The Absolute Wrong Way to Respond to Negative Comments
It’s hard to avoid it in business: You can’t please everyone and you will likely disappoint someone who wants the world to know about it. While it’s never fun, it’s not the end of the world. In fact, you should be thankful for negative reviews because they give you an opportunity to address the issue.
There are many ways to respond and we’ll get to some of them. But there is one way not to respond, and we’ll start there.
You can not win when you respond in anger. We understand – whether you’re a small brand or a vested employee – it’s easy to take these things personally. Sometimes, the reviewer is “in the wrong” or simply a troll, which makes it even harder to be nice, however no one wins when you respond in anger.
I was looking for a local veterinarian to take care of my sick dog and came across one with many 5-star reviews. I was ready to make the call when I saw a 1-star review complaining about an unexpected charge for an exam. This normally wouldn’t influence me because I saw an angry commenter; until I saw the response of the owner:
When you stoop down to their level, you stoop down to their level. And your buyers then make a choice if they want to do business with you; not the reviewer. I wouldn’t want to take my much-loved pet and put him in the care of this person.
Responding in anger only serves to fan the flames, and get you more attention. I don’t care what they say; all PR is NOT good PR.
A small restaurant owner in Australia angrily responded to a negative restaurant review. He finally got that write up he likely wanted in Huffington Post. Well, maybe not the type of write-up he had hoped for.
How to respond to negative comments and reviews?
First, approach it strategically. What do you hope to accomplish by responding? You might not be able to turn the detractor. While it would be nice, this is not the sole focus of your response.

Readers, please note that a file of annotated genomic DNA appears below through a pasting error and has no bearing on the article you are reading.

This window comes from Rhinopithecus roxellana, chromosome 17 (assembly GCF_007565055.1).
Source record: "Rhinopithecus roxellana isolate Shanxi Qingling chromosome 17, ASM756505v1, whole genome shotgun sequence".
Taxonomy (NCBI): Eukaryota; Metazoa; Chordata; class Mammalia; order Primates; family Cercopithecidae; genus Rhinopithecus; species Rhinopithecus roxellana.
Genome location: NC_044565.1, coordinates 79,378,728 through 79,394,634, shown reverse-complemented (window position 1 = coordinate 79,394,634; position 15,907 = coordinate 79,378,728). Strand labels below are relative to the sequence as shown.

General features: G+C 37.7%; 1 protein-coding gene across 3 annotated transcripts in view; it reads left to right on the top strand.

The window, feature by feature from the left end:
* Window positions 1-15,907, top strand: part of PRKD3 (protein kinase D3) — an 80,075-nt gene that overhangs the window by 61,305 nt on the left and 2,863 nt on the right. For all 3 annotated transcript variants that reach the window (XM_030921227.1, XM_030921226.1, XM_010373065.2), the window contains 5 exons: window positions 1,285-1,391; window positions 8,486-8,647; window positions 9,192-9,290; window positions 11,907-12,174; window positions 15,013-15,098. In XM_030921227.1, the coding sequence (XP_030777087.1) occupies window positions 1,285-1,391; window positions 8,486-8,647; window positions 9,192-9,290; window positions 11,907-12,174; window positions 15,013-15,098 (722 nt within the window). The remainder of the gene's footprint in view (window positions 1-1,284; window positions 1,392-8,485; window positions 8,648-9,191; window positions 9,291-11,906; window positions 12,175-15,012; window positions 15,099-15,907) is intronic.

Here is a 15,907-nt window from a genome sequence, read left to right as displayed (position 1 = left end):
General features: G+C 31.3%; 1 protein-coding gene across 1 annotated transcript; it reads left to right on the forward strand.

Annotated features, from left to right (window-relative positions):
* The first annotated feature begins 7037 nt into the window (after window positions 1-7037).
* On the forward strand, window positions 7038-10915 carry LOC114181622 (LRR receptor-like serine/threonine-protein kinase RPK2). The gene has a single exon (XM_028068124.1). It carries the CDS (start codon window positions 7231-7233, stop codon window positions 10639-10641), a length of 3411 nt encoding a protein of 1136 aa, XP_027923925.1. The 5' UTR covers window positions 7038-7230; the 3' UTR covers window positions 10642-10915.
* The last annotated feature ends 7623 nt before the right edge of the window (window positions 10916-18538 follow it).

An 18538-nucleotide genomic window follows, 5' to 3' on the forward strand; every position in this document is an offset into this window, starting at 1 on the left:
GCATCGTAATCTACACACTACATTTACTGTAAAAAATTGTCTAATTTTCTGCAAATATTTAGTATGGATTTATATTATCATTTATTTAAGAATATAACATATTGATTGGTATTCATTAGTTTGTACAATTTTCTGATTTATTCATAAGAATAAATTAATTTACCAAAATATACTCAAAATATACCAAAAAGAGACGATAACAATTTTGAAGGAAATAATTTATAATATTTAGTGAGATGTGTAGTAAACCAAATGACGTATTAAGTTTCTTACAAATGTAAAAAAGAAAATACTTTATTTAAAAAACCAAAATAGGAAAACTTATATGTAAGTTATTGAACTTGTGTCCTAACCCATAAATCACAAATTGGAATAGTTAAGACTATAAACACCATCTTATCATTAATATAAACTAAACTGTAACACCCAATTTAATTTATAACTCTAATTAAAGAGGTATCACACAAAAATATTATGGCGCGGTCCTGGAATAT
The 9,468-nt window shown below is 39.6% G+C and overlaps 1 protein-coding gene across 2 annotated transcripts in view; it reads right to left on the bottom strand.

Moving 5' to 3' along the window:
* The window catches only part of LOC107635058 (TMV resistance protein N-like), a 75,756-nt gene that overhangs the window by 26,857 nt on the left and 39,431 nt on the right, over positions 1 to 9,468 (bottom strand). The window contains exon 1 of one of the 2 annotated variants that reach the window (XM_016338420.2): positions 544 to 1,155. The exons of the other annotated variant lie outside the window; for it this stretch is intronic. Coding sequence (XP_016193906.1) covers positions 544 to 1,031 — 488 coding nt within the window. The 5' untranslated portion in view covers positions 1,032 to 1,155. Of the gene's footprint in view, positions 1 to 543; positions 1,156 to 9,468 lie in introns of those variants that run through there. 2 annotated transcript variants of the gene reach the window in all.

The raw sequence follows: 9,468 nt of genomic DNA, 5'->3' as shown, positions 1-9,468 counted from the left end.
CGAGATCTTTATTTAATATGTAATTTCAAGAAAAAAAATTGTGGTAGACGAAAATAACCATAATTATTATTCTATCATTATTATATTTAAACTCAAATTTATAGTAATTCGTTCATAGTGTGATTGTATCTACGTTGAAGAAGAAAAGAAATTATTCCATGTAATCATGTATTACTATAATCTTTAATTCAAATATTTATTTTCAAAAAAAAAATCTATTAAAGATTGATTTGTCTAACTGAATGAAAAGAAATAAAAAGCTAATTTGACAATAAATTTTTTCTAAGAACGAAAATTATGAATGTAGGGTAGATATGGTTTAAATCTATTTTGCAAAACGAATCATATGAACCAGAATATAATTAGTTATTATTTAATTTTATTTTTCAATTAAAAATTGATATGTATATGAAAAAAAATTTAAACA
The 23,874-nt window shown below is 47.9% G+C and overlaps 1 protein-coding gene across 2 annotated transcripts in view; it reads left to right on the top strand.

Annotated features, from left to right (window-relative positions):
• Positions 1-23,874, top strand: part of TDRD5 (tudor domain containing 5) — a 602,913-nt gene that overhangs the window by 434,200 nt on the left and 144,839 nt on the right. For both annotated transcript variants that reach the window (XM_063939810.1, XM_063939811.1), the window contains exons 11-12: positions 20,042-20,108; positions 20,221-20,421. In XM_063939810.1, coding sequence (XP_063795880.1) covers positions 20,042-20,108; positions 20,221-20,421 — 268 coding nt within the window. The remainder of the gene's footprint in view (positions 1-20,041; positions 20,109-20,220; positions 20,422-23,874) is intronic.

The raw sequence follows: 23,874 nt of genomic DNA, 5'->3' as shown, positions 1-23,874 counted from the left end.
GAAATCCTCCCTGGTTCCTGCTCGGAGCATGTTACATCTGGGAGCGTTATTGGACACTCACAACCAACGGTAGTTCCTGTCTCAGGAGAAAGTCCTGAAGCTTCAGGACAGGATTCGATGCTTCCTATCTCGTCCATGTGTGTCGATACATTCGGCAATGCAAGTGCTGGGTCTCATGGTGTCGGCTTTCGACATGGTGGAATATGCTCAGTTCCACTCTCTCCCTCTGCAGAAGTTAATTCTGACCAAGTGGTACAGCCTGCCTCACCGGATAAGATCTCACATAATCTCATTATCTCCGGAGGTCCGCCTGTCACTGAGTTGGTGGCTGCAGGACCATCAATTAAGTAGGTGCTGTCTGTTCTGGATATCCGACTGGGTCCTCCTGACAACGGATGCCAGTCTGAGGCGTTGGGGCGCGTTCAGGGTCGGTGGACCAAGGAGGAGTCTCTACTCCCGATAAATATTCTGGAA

Think about the hundreds if not thousands of viewers who will see this for years to come. We want to tamp down any potential fire immediately, hope to turn the detractor, and show others we care, and have taken this matter seriously.
In the case of the vet, he is obviously following the law and putting priority on the care of the pet. He easily could have explained how the pets’ safety and well being is priority, why the exam was necessary, and mention they did get approval prior to incurring the charge.
Also, if you are able to, get a feel for the person who has commented and look at their following. This is going to give you a good idea of the scale your response should take. Sometimes simply responding to the comment is enough. You might need to take some kind of action in addition if it looks like it could get bigger.
Show you understand how disappointing or upsetting the situation must have been. Most people just want to be heard.
Apologize if you owe one
We strive for
But sometimes you aren’t wrong! So don’t apologize.
This is when it gets frustrating. The customer might have been wrong, but they blame you. It never helps to point a finger back at the angry individual. Follow steps 1 and 2. Apologize not for making a mistake but for the fact that they didn’t have a good experience. Re-state your expectations, and what happens when they aren’t met mutually. Speak in a factual way and stay professional.
Thank the commenter. If appropriate.
Getting constructive feedback is good. It helps you make your business better. Thank the reviewer for taking the time to comment and allow you to address the situation.
Know when to stop engaging.
Our vet didn’t have to attack the couple for not communicating. That’s not his problem. We don’t want to engage in a public conversation, nor do we want this to get shared and spread (cough, in the Huffington Post).
Acting in any way that will aggravate the situation is a mistake. If the person wrote a long-winded saga with every detail, don’t feel the need to honor it with a detailed point by point response. We want to remain calm, and put this baby to sleep fast.
Address your response at a high level. “Our priority is on the safety and well-being of your loved pets. Prescribing drugs without an exam would violate that promise…”
Do not continue to engage with this person. Say your piece, and move on. Hopefully, others in your community will come to your defense.
Don’t fear the bad guys. A client of mine once said, “If you stop and kick every barking dog, you’ll never get anywhere.” (Please don’t kick a dog.)
You can’t be everything to everyone and if they don’t like you? Let them stroll on by to the next X, Y or Z company. They just aren’t the customer for you.
Communications Best Practices
Get the latest updates on PR, communications and marketing best practices.
Cision Product News
Keep up with everything Cision. Check here for the most current product news.
Thought leadership and communications strategy for the C-suite written by the C-suite.
A blog for and about the media featuring trends, tips, tools, media moves and more.